Skin care is essential during sex. Before and after sex, you will need to do pressure releases by keeping your usual turning schedule in bed or repositioning when in a chair. During sex, friction injury can occur on the skin anywhere that is rubbed such as on the back of your head, back, elbows, buttocks, thighs, and heels if your body weight is on those skin surfaces as well as on your body where your partner’s body has rubbed.
Explore your body both in areas with sensation and decreased sensation to find areas that enhance your sexual pleasure. This can include your ears, neck, nipples, areas where there are scars (scar tissue can be extremely sensitive), and erogenous zones (areas of your body that have heightened sensitivity, the stimulation of which may cause sexual arousal). This will help you find stimulation points for sexual enhancement.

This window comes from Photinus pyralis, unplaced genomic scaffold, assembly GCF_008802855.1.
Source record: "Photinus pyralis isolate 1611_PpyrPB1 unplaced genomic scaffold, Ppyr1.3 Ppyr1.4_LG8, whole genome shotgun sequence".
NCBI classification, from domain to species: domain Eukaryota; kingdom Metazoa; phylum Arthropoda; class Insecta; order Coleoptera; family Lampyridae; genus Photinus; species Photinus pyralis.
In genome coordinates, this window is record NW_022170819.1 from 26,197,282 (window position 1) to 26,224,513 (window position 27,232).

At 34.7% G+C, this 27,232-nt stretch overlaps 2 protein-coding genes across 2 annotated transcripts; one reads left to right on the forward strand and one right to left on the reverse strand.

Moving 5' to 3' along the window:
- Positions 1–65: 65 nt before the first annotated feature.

Masturbation is self-stimulation. This can be used to assess what your genitals can do. If you are unsure of your erectile ability, self-stimulation can allow you to know your capabilities.
If sex will occur in your wheelchair or other mobility devices, be mindful of safety features such as tipping and falling. Be sure all brakes are locked.
Enhance the mood with gentle lighting, music, and aromas. The use of feathers, silk cloth, vibrators, or sexual toys can be added to heighten your sexual event.
Check your health and medications. Depression can affect your sexual satisfaction as well as your ability to have an erection. Diagnoses such as diabetes, obesity, and high cholesterol can affect sex as well. Alcohol, tobacco, and drug use are also culprits. Treatment of medical conditions can assist with improved sexual function.
Types of Erections